News flash: Twitter now comes in 28 languages – including Arabic, Farsi, Hebrew, and Urdu, which are written from right-to-left. Twitter has long supported right-to-left text from users, but it now has instructions and can display hashtags from right-to-left as well.
Why are some languages written from right to left and others from left to right? Let’s start at the beginning – 3500 B.C. At least that’s typically when scholars acknowledge that writing began, or more specifically, when the writing system known as cuneiform began to emerge. Other forms of writing, like Egyptian and Indian hieroglyphics, predate cuneiform, but cuneiform was different because it started to use abstract shapes to represent sounds. Rather than using an image of a bird to represent bird, as hieroglyphics does, cuneiform used markings to represent the sound “ah” or “sa.” This was a big leap in writing systems because it was the development of a phonemic alphabet, in which letters represent sounds.
The biggest advantage of using letters instead of symbols is how many figures you need. If every word was a symbol, we would need thousands and thousands of symbols, but because we can make sounds out of letters and those sounds correspond to the words we speak, an alphabet becomes much easier to use. This is what happened with cuneiform. Early on it had thousands of symbols, but over time as the symbols became more representational and less literal, fewer were needed.
Early on in its development, cuneiform was written from left to right. It has been hypothesized that this is because right-handed scribes would smudge their work if they wrote from right to left. There is little historical evidence for this hypothesis.
Why would you compile a dictionary of an extinct language? Read about the Assyrian dictionary here.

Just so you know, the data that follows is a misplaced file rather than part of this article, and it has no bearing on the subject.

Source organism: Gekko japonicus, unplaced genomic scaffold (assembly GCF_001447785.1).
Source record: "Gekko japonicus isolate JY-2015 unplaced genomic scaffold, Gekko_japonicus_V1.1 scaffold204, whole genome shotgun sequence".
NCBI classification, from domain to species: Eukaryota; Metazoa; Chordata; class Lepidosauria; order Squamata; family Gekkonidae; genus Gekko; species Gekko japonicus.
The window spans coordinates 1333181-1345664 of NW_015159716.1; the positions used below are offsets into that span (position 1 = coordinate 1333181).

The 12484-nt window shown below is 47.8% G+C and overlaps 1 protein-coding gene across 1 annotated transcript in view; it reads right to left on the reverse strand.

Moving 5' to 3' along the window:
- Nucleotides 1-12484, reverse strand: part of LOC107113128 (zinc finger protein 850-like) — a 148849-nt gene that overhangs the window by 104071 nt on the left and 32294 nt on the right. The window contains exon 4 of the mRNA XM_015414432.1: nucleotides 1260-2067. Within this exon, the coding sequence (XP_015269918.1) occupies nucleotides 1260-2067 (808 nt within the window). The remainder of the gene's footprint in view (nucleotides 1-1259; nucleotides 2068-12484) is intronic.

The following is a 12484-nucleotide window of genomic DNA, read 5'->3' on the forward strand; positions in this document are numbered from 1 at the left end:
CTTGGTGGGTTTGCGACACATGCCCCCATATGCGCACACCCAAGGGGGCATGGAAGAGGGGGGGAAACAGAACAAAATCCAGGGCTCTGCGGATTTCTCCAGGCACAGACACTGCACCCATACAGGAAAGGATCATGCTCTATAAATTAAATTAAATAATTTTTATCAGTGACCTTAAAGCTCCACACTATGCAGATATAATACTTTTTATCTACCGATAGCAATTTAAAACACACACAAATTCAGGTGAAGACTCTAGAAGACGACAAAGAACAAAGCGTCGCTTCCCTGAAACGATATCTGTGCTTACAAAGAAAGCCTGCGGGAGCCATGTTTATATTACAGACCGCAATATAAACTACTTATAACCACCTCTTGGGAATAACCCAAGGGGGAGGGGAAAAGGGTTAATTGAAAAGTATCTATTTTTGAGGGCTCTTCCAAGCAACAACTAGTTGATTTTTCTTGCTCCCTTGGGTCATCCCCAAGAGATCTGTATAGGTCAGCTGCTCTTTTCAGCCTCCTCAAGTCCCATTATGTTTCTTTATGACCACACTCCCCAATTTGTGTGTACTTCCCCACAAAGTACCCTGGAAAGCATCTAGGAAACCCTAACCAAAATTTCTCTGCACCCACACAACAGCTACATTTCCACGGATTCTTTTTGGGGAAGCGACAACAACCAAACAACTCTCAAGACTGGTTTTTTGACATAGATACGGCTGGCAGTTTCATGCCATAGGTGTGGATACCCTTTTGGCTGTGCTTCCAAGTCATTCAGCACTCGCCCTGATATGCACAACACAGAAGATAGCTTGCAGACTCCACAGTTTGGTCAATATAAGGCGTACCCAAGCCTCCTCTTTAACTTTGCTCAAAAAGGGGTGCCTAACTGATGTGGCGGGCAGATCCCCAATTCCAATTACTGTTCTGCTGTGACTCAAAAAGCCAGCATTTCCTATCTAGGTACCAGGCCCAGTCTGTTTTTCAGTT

How and when specific languages started writing from right-to-left is still under debate. For example, Persian (which is a descendant of cuneiform) is written from right-to-left, even though its predecessor is not. This may be from particular historical circumstances, but there is no academic consensus on the exact reasons.
Both Arabic and Hebrew came from the Proto-Canaanite alphabet, which was written from right to left. Proto-Canaanite was also sometimes written in a hybrid form called boustrophedon in which the directions of the lines alternate. One line is written right to left, and the next line is written from left to right. This is easier on the scribe, but not necessarily on the reader. This writing style was used sporadically in Greek and Latin, particularly in religious inscriptions.
Because they are based on characters rather than letters, Chinese and Japanese can be written horizontally or vertically. Traditionally, Chinese was written in vertical columns with the text starting in the top right corner of the page, running down and then to the left. Today, Chinese has mimicked the direction of English and is more commonly written in rows starting from the top left corner, written from left to right and down the page.
By including right-to-left languages, Twitter is making the Internet a more non-English-friendly place. Read an interview with a Twitter localization manager here.
What do you think about this change?